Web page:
Ben Whishaw, left, will play the titular role in "Limonov, the Ballad of Eddie", an upcoming film about the founder of Russia's National Bolshevik Party

The sensational story of Eduard Limonov, Russian dissident and founder of the outlawed National Bolshevik Party will be told in a new film by similarly outspoken Russian director Kirill Serebrennikov, starring British actor Ben Whishaw.

Based on a biographical novel by French journalist Emmanuel Carrère, the film – entitled Limonov, the Ballad of Eddie – will chart the early life of Limonov, who was born in what is now the besieged city of Kharkiv in Ukraine.

The biopic was midway through shooting in Russia when Russian forces invaded Ukraine in late February. Entire film sets reproducing scenes from 1970s New York had to be dismantled and Serebrennikov, who had only recently been released from a travel ban, has since left the country. The remainder of the filming will be completed at an undisclosed location elsewhere in Europe. 

A prominent Kremlin critic and proponent of LGBT rights, Serebrennikov was first arrested in 2017 on contested fraud charges and spent 18 months under house arrest. In June 2020 he was handed a three-year suspended prison sentence and finally permitted to travel for the first time in January this year.

In an interview with Variety magazine published on Wednesday, the director revealed he had cast Ben Whishaw, the Golden Globe-winning English actor best known outside the UK for his turn in the James Bond franchise as Q.

Alexander Zemlianichenko/APEduard Limonov pictured at a monthly sit-in in Moscow, July 2011

“Eddie needs a brilliant actor and Ben fits that description,” he said. “Aside from reading the books and seeing millions of interviews, he comes to Eddie via his instinctive, animal-like nature; not from the head, but from deep inside his gut.”

Growing up, Serebrennikov said, he had regarded Limonov as “a kind of avant-garde rockstar” and his party a “club for thinking young people who didn’t want to be part of Russia’s new political establishment”. 

But he was circumspect over whether or not “Eddie”, at once a Soviet Union revivalist and lifelong anti-government agitator, would have supported today’s war in Ukraine, which has reduced swathes of his city of birth to rubble.

Lifelong dissident’s party vindicated after death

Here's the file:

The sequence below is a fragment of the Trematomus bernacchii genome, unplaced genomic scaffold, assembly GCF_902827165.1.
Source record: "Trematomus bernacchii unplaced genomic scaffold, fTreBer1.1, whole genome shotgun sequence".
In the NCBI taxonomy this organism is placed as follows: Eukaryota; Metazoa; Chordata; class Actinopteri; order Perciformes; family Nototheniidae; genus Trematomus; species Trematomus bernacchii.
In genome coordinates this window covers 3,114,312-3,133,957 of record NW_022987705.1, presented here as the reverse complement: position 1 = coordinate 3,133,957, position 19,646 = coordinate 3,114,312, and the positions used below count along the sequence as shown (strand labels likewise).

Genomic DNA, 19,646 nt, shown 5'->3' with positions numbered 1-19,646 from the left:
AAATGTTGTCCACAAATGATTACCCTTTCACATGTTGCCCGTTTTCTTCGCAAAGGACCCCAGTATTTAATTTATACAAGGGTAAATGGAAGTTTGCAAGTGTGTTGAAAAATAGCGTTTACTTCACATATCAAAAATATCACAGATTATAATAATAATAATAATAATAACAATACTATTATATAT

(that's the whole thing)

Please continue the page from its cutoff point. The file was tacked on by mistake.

The new film covers Limonov’s life up to around 2004, after his early release from a prison sentence for illegal possession of weapons. He had written eight books while he was behind bars, in under two years.

Born Eduard Veniaminovich Savenko in 1943, Limonov’s formative years were marked by petty crime and self-described hooliganism, but also a nascent interest in writing poetry. His early career in verse achieved some success and he and his wife emigrated from the USSR to the United States in 1974.

Sergey Ponomarev/APEduard Limonov at an anti-capitalist rally in Moscow, September 2012

Limonov worked for a Russian-language newspaper in New York and was influenced by radical politics and punk subculture. His first novel, It’s Me, Eddie, shocked many with its bald depictions of an immigrant’s sexual adventures, Like the author, its protagonist is harassed by the FBI. After growing disillusioned in New York, Limonov moved to Paris in 1980, where he remained for a decade before returning to Russia in 1991 after the fall of Communism to blaze a political trail.

In 1992 he founded the National Bolshevik Front, an amalgamation of six smaller anti-establishment groups with early members including the controversial political philosopher Aleksandr Dugin. In 1993 this became the National Bolshevik Party (NBP), an ultra-nationalist movement calling for a return to Soviet rule.

The party was characterised by a mixture of far-left and far-right ideology, Soviet nostalgia and skinhead culture, and attention-grabbing direct action in Russia and beyond. It was accused many times of racism and fascism, which its members denied. 

Many prominent NBP members were arrested and jailed, including Limonov himself in April 2001. The ageing activist was accused of terrorism – specifically, of trying to raise an army to invade Kazakhstan – and finally convicted on the lesser charge of weapons procurement.

Sergey Ponomarev/APMembers of the banned National Bolshevik Party protest in Moscow’s Red Square in April 2008. The banner reads: “Freedom to political prisoners”

Limonov would be arrested three more times at anti-government rallies in Moscow and St. Petersburg between 2007 and 2009. The NBP was never able to formally register as a party and was dissolved by the Russian state in 2007 for “extremism”. After its dissolution, Limonov co-founded anti-Putin umbrella group The Other Russia in 2010.

Despite his anti-establishment stance, Limonov supported the Russian annexation of Crimea in 2014 and backed Russia in the war in the Donbass. He died in Moscow in March 2020 at the age of 77, after a protracted battle with cancer.

In September 2021, the European Court of Human Rights ruled that the dissolution of the NBP had been “unnecessary and disproportionate” and a violation of members’ rights. Limonov’s two teenaged children were among the six applicants who took case to the ECHR the dissolution of the NBP – each of whom was awarded $10,000 in compensation.

Sourse: euronews.com

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